Broadband services do not correspond to the old telephone-cable regulatory divide: A residential customer can obtain high-speed or broadband Internet access over the telephone line through Digital Subscriber Line (DSL) service offered by local “telephone companies,” or through cable modem service offered by “cable companies,” among other newer alternatives provided by satellite companies and electric companies. See Nat’l Cable Telecomm. Ass’n v. Brand X Internet Servs., 545 U.S. 967, 975, 125 S.Ct. 2688, 162 L.Ed.2d 820 (2005).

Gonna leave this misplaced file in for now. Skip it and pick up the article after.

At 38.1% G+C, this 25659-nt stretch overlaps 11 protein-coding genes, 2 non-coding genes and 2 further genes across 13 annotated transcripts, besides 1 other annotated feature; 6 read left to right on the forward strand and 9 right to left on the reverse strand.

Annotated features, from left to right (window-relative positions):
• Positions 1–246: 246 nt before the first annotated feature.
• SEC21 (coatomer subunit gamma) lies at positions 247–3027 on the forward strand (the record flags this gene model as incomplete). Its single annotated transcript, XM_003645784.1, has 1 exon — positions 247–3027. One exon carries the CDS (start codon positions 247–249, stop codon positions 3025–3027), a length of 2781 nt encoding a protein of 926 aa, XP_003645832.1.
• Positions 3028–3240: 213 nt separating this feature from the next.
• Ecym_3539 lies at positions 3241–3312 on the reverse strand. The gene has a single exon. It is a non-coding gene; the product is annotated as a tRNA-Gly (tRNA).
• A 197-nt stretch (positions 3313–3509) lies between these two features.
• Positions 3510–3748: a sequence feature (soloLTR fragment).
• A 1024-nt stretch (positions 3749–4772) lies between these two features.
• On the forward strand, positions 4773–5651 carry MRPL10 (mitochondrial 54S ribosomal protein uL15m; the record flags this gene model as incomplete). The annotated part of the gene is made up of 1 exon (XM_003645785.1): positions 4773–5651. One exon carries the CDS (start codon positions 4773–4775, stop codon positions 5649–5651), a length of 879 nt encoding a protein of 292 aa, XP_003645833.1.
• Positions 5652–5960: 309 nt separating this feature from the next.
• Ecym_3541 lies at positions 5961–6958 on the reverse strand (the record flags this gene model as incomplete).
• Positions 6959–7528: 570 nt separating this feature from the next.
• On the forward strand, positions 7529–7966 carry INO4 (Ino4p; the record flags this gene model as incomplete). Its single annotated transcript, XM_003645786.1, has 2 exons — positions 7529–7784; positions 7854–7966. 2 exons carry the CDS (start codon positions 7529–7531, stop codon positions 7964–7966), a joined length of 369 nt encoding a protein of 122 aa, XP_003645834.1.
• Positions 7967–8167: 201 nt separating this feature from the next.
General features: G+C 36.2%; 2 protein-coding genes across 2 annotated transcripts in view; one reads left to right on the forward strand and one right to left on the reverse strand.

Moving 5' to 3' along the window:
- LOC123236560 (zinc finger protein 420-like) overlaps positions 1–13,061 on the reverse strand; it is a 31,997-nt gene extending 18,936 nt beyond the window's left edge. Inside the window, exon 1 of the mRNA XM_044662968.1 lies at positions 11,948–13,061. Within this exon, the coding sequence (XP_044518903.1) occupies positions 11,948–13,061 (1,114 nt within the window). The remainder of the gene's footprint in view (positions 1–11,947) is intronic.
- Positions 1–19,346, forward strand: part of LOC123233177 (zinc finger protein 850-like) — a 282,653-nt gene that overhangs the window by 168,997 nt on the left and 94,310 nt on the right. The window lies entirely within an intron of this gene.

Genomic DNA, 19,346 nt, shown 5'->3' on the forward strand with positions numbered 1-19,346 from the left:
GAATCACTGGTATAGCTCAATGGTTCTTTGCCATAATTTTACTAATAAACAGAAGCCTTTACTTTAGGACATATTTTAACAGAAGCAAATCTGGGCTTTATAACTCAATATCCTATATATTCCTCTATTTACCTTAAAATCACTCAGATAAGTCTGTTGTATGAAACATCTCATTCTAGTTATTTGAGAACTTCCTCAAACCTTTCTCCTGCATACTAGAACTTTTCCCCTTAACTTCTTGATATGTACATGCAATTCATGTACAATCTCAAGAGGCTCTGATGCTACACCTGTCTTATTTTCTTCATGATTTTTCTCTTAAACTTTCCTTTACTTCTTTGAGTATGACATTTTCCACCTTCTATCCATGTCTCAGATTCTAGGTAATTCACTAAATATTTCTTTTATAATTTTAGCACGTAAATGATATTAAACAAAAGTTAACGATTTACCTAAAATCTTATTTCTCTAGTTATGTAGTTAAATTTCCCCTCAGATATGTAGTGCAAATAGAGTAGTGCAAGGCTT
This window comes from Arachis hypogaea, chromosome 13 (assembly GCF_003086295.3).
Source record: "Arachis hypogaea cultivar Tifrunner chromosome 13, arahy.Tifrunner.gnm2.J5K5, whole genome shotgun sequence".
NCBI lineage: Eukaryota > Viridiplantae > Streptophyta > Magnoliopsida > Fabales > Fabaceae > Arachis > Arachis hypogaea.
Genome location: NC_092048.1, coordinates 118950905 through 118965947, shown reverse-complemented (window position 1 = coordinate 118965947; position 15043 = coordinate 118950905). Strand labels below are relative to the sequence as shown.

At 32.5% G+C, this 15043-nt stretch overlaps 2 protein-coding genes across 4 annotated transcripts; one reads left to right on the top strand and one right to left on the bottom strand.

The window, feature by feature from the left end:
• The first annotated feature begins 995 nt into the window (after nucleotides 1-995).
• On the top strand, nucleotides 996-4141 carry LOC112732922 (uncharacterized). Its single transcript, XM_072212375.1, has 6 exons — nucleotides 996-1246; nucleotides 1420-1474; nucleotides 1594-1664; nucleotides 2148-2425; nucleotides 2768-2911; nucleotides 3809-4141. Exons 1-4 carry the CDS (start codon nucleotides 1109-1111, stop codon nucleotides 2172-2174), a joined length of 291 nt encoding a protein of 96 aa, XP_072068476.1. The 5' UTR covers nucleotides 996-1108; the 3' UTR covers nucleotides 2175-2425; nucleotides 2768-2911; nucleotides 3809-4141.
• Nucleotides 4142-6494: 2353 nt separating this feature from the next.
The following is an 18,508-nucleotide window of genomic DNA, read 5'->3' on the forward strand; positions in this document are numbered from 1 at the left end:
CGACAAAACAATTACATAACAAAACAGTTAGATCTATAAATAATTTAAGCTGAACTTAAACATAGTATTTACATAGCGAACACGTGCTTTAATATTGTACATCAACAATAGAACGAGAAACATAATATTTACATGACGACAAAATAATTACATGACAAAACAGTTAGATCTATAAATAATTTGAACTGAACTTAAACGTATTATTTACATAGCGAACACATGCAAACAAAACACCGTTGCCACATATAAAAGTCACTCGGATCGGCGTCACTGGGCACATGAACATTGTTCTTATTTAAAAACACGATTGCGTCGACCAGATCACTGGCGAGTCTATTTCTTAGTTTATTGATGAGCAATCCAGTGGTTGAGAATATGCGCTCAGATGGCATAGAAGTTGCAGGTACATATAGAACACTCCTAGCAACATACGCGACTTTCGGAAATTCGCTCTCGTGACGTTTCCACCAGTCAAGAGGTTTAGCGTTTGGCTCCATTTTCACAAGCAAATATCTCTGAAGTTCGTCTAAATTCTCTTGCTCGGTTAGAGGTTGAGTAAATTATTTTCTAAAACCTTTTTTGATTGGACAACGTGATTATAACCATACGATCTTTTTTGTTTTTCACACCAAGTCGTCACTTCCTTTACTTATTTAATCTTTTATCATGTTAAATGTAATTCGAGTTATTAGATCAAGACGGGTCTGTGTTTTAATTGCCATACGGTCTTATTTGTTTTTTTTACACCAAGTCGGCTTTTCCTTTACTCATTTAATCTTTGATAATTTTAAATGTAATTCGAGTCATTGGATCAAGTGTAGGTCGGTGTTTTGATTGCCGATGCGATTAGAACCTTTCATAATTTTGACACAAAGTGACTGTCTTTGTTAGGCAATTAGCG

The FCC ultimately decided that services offering the same essential functions to residential customers should not be regulated under different statutory frameworks simply because of the wire used. To harmonize its regulatory approach, the FCC ruled that many common-carrier obligations would not apply t residential broadband lines, whether DSL or cable modem. See Internet Over Cable Declaratory Ruling, 17 F.C.C.R. 4,798 (2002); see also Wireline Broadband Order, 20 F.C.C.R. 14,853 (2005); see generally Brand X, 545 U.S. at 973-74, 125 S.Ct. 2688; Daniel F. Spulber Christopher S. Yoo, Rethinking Broadband Internet Access, 22 HARV. J.L. TECH. 1, 16-18 (2008).